Mohsin Hamid

By Elmhirst, Sophie | New Statesman (1996), April 12, 2013 | Go to article overview

Mohsin Hamid


Elmhirst, Sophie, New Statesman (1996)


Your new book addresses the reader in the second person. Is it partly an attempt to break the isolation of the author and reach out?

The process is private but the desire is to share. Writing is one of the few times that people get to take somebody else's thoughts into the space where they contain their own thoughts. That permeability and access is an unusual state of affairs. But it's as if we feel that because it's such a personal thing, it's best not to make ourselves self-conscious about it. The question becomes, without compromising that intimacy, can you talk about it?

How did you go about channelling the politics of a continent into the mind of an individual?

I think the personal is political and the political is personal. In Sufi terms, there are two very interesting notions of transcendence. One is to gaze out at the universe and to comprehend that what you see out there reflects what you are. The other one is to look inside yourself and recognise that the universe is present there.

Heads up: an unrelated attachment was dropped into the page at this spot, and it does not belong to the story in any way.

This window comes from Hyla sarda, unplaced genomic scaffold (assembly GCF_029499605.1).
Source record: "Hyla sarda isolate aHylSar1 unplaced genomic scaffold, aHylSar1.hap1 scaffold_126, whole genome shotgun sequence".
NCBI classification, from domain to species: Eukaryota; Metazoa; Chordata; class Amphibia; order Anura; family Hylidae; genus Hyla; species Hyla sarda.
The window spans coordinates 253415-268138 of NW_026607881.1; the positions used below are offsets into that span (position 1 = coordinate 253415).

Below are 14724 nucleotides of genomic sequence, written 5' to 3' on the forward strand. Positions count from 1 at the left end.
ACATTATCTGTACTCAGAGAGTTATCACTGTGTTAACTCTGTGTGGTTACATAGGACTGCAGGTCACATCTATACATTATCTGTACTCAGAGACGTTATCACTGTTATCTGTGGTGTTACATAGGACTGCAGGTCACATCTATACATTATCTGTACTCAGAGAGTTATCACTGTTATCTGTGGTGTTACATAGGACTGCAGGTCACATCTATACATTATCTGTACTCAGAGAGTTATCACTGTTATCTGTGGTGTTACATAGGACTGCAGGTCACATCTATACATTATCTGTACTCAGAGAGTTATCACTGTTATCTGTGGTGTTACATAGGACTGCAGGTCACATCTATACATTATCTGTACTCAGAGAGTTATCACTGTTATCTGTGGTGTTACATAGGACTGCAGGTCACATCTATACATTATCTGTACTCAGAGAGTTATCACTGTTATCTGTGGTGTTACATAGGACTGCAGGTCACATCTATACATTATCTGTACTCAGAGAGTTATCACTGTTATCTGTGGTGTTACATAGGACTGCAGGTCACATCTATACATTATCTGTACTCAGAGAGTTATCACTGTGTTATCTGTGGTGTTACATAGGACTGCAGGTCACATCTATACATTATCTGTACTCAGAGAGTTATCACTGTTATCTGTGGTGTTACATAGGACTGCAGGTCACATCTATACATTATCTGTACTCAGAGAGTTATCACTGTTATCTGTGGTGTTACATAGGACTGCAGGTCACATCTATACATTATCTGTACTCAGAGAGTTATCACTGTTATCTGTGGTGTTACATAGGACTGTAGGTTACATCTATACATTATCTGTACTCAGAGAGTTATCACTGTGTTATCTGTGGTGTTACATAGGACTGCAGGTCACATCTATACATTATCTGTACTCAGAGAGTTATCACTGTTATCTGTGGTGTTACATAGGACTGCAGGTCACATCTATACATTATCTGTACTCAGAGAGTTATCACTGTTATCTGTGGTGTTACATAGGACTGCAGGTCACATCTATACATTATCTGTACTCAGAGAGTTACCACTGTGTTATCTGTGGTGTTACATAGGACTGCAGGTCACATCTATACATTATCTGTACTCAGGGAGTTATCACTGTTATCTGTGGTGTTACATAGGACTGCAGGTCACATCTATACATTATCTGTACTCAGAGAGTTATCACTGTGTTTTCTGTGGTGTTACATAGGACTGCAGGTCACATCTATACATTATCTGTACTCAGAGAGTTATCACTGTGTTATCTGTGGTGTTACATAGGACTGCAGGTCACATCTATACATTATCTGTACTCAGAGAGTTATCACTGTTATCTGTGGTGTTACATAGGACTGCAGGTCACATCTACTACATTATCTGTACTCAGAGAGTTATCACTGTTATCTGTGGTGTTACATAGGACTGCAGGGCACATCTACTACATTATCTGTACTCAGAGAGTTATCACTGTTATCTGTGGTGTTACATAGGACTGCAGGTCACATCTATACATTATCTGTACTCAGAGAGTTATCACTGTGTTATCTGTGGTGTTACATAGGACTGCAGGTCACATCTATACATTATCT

The book plays with the self-help genre, which is typically more about "I" than it is about "you", isn't it?

Its all I! For both writer and reader. It's an incredibly narcissistic genre. Though I'm interested in self-help, it's more about self-mitigation and self-transcendence. The fundamental problem is mortality - the stronger your sense of self, the more frightening the ending becomes. It's only various approaches - whether asceticism or mysticism or love - that we have evolved as human beings for millennia and that render the selfless central, which make the end of the selfless horrifying.

Do you think the communication of sell is more prevalent than ever before?

The market works by reinforcing the self, so the most effective market actor is the most self-centred, to understand precisely what your needs and wants are. So as the market gets stronger it reinforces the self, but that troubles us, it makes us anxious. What's interesting is what can the novel do, because in the novel there is a natural blurring of the self. …

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